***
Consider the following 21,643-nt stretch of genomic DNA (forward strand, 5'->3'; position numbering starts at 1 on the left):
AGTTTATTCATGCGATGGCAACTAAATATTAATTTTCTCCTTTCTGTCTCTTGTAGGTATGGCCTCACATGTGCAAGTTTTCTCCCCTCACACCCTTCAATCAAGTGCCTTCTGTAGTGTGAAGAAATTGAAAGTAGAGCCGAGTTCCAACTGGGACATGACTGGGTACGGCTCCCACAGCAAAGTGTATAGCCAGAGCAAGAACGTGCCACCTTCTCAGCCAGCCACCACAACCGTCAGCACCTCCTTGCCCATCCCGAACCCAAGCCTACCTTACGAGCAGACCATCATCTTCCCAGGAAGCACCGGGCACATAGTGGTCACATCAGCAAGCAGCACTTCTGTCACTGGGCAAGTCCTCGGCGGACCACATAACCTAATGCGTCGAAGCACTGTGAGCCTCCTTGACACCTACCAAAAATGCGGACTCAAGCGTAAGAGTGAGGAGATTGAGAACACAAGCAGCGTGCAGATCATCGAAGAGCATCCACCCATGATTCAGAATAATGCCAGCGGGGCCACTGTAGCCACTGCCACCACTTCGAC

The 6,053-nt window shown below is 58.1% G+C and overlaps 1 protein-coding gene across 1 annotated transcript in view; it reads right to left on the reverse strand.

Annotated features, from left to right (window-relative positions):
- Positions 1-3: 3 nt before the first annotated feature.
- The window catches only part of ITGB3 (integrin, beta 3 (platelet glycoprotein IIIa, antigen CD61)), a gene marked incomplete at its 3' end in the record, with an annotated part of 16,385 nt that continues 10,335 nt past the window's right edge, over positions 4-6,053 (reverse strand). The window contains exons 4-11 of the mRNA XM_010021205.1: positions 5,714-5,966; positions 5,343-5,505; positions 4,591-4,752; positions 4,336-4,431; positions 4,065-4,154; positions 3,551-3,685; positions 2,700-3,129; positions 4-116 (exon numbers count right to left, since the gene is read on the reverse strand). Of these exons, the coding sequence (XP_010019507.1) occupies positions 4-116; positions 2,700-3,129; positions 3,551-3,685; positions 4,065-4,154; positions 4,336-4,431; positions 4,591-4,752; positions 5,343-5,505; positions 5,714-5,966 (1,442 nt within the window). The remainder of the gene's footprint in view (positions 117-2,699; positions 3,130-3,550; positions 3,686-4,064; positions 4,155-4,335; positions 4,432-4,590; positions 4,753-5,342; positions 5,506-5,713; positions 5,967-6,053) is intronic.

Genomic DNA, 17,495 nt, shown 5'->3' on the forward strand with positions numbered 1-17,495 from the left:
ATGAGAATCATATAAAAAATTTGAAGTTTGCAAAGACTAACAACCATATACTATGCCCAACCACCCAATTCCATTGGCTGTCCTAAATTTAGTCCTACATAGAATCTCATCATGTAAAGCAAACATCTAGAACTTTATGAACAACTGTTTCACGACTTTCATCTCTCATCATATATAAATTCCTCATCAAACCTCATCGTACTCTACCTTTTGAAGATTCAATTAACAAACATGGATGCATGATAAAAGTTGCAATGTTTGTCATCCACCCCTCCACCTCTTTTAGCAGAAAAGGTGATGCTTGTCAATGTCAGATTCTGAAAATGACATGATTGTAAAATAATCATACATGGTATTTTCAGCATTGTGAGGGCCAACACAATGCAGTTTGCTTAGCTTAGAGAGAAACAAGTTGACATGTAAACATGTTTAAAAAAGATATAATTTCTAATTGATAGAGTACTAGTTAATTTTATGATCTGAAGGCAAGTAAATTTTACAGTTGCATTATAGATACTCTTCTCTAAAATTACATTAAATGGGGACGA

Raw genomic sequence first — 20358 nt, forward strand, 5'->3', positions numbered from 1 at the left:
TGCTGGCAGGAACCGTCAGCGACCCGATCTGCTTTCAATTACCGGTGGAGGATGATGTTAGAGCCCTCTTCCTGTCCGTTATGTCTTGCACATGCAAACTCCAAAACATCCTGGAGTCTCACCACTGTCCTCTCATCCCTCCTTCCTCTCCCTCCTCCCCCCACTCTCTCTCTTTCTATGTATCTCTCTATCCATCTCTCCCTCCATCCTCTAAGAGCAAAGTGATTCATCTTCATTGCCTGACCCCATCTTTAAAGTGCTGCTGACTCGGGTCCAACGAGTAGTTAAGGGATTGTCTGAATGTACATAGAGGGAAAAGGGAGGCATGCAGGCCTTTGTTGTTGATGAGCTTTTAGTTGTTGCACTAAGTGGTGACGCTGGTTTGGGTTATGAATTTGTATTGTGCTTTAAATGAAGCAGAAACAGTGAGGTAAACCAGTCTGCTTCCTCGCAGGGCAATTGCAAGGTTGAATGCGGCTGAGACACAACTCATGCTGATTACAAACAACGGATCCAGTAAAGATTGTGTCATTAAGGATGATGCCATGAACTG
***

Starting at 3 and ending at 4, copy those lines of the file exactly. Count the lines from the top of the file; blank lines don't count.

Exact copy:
The 6,053-nt window shown below is 58.1% G+C and overlaps 1 protein-coding gene across 1 annotated transcript in view; it reads right to left on the reverse strand.

Annotated features, from left to right (window-relative positions):